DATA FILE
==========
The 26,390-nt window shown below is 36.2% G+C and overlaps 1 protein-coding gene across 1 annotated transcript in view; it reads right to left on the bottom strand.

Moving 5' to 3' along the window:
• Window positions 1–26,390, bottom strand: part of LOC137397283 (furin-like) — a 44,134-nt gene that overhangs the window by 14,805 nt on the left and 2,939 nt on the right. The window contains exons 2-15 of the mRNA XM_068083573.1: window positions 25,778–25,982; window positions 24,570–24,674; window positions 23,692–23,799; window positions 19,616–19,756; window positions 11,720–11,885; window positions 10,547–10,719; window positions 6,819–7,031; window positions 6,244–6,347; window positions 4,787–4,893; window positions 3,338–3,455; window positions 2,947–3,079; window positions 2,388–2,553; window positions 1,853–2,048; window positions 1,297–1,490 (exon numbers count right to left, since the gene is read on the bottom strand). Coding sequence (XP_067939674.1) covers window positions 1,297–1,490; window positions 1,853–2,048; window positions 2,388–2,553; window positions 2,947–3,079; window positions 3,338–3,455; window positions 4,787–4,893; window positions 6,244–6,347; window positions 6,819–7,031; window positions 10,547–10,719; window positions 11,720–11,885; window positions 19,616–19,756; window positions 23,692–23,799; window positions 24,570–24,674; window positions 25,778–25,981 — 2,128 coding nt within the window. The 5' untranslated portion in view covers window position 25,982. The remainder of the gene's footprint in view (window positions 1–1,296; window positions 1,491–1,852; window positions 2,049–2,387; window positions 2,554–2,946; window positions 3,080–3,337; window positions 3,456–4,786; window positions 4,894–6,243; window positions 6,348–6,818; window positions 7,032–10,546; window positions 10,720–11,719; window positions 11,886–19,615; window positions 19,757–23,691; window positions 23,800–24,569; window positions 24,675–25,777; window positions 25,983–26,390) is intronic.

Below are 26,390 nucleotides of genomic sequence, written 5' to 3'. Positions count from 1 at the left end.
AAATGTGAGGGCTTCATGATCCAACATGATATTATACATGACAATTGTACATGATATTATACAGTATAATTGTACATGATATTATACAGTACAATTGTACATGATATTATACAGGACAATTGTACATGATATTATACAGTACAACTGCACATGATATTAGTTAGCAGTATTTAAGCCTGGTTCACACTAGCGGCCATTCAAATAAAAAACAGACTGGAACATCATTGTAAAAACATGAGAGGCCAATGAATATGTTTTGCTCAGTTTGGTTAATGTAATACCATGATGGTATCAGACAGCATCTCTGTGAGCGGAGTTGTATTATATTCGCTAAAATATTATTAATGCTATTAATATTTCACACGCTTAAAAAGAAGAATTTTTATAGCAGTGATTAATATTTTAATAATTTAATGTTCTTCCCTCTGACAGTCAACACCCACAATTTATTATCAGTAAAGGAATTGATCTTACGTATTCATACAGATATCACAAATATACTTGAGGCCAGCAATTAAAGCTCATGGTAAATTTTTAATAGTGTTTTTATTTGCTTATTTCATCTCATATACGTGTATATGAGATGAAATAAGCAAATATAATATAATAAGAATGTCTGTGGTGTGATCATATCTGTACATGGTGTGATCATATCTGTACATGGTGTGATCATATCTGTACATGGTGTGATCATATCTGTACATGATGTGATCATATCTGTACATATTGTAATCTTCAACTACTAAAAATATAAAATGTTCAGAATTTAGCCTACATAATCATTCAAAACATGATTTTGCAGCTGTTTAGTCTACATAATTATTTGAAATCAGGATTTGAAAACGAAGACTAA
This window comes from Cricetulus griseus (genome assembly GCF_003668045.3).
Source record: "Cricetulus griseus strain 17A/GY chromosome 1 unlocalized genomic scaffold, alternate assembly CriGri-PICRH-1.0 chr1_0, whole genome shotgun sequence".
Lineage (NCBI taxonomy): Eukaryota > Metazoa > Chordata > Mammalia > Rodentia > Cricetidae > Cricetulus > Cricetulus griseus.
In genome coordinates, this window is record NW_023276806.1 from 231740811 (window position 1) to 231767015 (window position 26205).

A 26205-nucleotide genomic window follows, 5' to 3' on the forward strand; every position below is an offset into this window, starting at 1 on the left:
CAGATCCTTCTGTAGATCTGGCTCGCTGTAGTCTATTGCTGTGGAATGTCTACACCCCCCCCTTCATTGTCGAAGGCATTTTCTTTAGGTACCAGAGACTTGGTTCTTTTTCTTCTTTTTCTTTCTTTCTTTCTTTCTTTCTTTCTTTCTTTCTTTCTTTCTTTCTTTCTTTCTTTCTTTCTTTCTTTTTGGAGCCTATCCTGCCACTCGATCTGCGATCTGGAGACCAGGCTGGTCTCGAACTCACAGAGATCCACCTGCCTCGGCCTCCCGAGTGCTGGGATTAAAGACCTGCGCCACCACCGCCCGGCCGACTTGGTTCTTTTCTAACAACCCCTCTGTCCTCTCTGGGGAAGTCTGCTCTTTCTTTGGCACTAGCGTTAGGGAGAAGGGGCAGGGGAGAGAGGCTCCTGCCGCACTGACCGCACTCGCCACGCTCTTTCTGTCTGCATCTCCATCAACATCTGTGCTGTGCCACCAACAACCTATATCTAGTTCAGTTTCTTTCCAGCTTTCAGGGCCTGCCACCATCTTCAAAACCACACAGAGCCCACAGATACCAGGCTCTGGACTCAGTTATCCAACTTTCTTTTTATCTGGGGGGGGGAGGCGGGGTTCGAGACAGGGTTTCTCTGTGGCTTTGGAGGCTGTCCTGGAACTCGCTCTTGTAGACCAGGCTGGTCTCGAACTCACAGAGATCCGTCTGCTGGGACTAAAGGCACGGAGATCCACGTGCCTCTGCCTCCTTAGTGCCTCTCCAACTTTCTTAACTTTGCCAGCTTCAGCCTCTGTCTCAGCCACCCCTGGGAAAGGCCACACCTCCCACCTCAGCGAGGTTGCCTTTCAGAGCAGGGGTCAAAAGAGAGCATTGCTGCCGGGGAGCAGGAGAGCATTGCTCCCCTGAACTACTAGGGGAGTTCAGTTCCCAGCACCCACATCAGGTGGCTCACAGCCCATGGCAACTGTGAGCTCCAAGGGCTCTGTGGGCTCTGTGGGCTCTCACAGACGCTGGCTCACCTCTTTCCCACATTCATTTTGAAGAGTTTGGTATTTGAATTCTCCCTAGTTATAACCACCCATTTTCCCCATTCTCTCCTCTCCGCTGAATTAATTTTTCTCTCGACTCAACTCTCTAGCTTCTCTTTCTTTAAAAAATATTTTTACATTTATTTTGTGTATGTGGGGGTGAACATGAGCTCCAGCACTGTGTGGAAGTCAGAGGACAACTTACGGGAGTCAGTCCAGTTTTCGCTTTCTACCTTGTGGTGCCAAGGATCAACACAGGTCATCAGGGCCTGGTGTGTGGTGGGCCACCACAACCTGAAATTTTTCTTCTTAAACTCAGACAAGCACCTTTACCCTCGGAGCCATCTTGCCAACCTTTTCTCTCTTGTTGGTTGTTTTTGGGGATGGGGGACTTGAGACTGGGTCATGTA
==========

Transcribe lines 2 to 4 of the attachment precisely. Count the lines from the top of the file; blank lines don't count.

Moving 5' to 3' along the window:
• Window positions 1–26,390, bottom strand: part of LOC137397283 (furin-like) — a 44,134-nt gene that overhangs the window by 14,805 nt on the left and 2,939 nt on the right. The window contains exons 2-15 of the mRNA XM_068083573.1: window positions 25,778–25,982; window positions 24,570–24,674; window positions 23,692–23,799; window positions 19,616–19,756; window positions 11,720–11,885; window positions 10,547–10,719; window positions 6,819–7,031; window positions 6,244–6,347; window positions 4,787–4,893; window positions 3,338–3,455; window positions 2,947–3,079; window positions 2,388–2,553; window positions 1,853–2,048; window positions 1,297–1,490 (exon numbers count right to left, since the gene is read on the bottom strand). Coding sequence (XP_067939674.1) covers window positions 1,297–1,490; window positions 1,853–2,048; window positions 2,388–2,553; window positions 2,947–3,079; window positions 3,338–3,455; window positions 4,787–4,893; window positions 6,244–6,347; window positions 6,819–7,031; window positions 10,547–10,719; window positions 11,720–11,885; window positions 19,616–19,756; window positions 23,692–23,799; window positions 24,570–24,674; window positions 25,778–25,981 — 2,128 coding nt within the window. The 5' untranslated portion in view covers window position 25,982. The remainder of the gene's footprint in view (window positions 1–1,296; window positions 1,491–1,852; window positions 2,049–2,387; window positions 2,554–2,946; window positions 3,080–3,337; window positions 3,456–4,786; window positions 4,894–6,243; window positions 6,348–6,818; window positions 7,032–10,546; window positions 10,720–11,719; window positions 11,886–19,615; window positions 19,757–23,691; window positions 23,800–24,569; window positions 24,675–25,777; window positions 25,983–26,390) is intronic.

Below are 26,390 nucleotides of genomic sequence, written 5' to 3'. Positions count from 1 at the left end.